Steve Nelson: Vibing
AAJ: Do you like being a sideman? You don't work as a leader very often. Do you have ideas for leading a group that you want to put into play?
SN: Yeah, I wouldn't mind doing some things as a leader. To be honest with you, a large part of it is probably is just the fact that I have been blessed to get a lot of work as a sideman, so that has kept me busy. Being a bandleader is a serious task and it takes up a huge hunk of time, so you have to really make a conscious decision to make a space for that. Hopefully in the future, none of us are getting any younger, so hopefully I'll be doing more things of my own, to have my own band.
AAJ: You came up learning on the bandstand. These days most jazz musicians learn in the classroom, which you did also. So, you kind of have one foot in each camp. How do you feel about the growing trend of jazz becoming an academic music?
SN: Well ... I don't know. I can honestly say that; in the final analysis, I really don't know. In my case, I was left a lot alone to my own devices for many years before I started school. So I started out learning from the all the cats around town in Pittsburgh in a very, very hands on kind of way, man. I mean the guys would actually take their hands [laughs] and put them on the keys on the piano and say "no, put this finger here and this finger here, for this voicing, etcetera. That's the grounding, that's the roots that I got, so when I came to Rutgers everything was placed on top of that, but I already had the raw materials and the basis because of the background that I got coming up in Pittsburgh and actually that what the cat's saw, I thinkwhat Kenny Barron and all those guys [at Rutgers] saw. They said, "Well he's already got the basic thing going, so he's worth spending the time to mold some more because he's already got a basis going.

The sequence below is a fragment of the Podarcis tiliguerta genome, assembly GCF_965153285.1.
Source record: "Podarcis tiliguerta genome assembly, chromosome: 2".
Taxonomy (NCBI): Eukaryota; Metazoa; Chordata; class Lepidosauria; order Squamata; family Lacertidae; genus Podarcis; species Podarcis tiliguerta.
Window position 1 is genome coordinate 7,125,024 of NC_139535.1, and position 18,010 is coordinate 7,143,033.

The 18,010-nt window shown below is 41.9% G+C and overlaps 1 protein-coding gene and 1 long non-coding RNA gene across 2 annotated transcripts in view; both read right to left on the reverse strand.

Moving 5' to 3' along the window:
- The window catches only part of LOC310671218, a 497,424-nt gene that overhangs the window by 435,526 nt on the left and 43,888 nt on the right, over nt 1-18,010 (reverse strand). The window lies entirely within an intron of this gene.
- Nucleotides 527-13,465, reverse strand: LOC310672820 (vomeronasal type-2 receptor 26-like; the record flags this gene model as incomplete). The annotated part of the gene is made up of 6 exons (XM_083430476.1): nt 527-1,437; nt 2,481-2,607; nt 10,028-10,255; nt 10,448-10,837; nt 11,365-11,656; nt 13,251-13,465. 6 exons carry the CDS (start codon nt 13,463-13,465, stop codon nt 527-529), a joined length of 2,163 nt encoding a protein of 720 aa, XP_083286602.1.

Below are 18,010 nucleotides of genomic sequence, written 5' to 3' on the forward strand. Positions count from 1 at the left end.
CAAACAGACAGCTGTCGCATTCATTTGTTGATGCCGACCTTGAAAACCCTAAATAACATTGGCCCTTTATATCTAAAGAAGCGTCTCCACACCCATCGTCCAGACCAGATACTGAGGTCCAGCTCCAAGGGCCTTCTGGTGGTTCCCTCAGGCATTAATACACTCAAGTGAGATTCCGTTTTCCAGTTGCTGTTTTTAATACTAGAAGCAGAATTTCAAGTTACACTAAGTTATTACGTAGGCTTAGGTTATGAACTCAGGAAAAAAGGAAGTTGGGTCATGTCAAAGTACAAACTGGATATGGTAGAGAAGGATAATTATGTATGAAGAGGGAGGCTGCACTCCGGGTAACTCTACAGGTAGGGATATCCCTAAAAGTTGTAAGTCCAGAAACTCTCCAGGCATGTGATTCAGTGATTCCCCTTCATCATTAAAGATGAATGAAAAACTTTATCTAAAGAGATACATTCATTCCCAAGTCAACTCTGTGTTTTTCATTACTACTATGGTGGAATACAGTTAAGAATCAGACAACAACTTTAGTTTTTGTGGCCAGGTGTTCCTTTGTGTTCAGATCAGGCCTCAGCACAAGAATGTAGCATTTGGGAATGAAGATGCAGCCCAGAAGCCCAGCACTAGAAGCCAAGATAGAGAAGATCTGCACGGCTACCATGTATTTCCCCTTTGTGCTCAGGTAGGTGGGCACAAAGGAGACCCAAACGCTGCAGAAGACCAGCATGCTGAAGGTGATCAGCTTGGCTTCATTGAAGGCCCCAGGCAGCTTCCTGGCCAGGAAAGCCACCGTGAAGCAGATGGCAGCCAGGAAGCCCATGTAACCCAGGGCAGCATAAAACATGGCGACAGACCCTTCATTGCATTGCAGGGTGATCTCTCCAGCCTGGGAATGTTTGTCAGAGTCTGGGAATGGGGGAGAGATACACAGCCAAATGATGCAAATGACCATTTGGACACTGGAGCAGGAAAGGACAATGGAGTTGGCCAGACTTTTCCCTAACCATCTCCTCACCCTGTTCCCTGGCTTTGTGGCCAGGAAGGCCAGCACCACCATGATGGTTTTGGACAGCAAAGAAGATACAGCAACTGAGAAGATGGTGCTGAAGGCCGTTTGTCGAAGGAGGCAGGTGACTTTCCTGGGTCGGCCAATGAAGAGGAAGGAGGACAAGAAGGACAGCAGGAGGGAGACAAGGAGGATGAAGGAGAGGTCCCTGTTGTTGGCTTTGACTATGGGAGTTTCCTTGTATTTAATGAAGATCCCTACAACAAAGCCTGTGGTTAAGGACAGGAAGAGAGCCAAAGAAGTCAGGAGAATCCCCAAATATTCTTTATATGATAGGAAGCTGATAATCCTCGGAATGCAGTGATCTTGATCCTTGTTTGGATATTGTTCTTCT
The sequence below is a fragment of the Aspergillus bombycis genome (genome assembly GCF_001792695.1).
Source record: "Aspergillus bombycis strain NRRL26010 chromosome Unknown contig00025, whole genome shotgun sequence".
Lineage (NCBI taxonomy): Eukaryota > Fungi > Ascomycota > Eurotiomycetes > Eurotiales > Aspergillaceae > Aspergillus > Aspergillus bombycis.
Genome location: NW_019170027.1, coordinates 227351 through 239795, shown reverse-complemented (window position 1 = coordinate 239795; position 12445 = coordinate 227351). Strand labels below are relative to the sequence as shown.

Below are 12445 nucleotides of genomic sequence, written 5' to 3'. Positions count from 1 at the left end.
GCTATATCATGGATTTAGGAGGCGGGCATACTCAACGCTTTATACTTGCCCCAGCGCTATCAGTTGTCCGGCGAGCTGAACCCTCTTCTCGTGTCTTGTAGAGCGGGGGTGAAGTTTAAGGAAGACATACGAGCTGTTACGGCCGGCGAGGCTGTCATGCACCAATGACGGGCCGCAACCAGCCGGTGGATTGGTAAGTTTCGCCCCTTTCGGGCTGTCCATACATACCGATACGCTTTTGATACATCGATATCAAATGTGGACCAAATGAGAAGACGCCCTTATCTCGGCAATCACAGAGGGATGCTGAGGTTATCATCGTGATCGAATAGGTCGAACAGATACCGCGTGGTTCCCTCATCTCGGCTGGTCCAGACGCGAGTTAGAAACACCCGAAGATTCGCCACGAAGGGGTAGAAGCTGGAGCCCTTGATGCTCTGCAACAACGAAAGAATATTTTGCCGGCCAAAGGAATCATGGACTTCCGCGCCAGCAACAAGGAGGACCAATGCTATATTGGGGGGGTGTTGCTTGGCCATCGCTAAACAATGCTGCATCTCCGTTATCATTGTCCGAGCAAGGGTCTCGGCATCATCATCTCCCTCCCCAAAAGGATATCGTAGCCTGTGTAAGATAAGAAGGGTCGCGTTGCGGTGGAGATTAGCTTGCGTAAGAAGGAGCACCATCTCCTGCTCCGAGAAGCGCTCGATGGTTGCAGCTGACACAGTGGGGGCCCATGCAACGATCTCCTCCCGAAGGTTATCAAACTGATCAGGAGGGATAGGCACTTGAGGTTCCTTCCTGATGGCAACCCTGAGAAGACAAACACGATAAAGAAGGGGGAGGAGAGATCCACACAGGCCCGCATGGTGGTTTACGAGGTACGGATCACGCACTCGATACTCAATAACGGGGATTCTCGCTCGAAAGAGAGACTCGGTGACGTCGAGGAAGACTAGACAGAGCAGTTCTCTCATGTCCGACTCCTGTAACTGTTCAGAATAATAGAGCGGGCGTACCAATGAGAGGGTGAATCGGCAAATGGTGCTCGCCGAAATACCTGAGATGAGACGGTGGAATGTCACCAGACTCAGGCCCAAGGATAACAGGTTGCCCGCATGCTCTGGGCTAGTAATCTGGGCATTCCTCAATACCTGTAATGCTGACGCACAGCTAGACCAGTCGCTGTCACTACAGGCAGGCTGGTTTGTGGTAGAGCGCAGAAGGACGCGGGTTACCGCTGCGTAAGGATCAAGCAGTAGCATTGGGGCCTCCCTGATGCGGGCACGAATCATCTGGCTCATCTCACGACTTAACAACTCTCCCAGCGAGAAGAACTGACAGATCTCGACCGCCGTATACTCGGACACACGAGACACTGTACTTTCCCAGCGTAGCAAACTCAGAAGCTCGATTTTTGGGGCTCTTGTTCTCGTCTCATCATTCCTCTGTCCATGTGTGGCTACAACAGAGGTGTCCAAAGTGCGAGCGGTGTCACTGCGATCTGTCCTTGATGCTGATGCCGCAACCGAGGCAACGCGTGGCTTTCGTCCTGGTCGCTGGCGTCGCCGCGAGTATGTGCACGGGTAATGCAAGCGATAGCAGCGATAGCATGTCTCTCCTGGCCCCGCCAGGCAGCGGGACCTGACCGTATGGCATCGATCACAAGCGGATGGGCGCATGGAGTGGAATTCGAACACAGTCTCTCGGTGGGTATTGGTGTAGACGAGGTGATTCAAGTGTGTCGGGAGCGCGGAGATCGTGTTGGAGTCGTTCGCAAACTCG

The problem comes in, of course, now that there's not such a scene in the cities any more, where guys just don't get that basic training anymore, of coming up and learning from the old cats, cats you never even heard of, you know, the legendary cats in each town. I'm not so sure that there is so much of that anymore, so cats are going directly into the educational system and that's where they're trying to get their base and I think that's part of the problemthey don't have a strong connection to the roots of the music anymore except from an educational institution. But, I mean who's to say? There are fine young players out there, who seem to keep thriving and doing quite well and playing their ass off. So there is something to be said for the fact that...no one is able to say what order you should do things in. Maybe you can go to school and cop that and come out and round yourself off later. It's just not the way that I did it.
AAJ: Is there anything that we haven't talked about that you want to say?
SN: Oh man, Russ, you got so much material here that you could write a book about me.
AAJ: Well that's good because there hasn't been very much written about you up until this point. It's not like I had to spend a lot of time doing research for the interview. There's just not a lot to look up.
SN: I guess you're right about that. You know, there's not that much to say. I'm just basically a guy that grew up in Pittsburgh trying to learn how to play the vibeslearned from my hometown cats in Pittsburgh. I was blessed to grow in Pittsburgh when I did, that's for sure. Since then I've just been trying to play with everybody I can. I've been pretty successful in my career, but I've got a long way to go.
Steve Nelson, Fuller Nelson (Sunnyside, 2004)
Dave Holland Big Band, Overtime (Dare2/Sunnyside, 2003)
Mulgrew Miller and Wingspan, The Sequel (Max Jazz, 2002)
Steve Nelson, New Beginnings (TCB, 1999)
Bobby Watson, Jewel (Evidence, 1983)
Kenny Barron, Golden Lotus (Muse, 1980)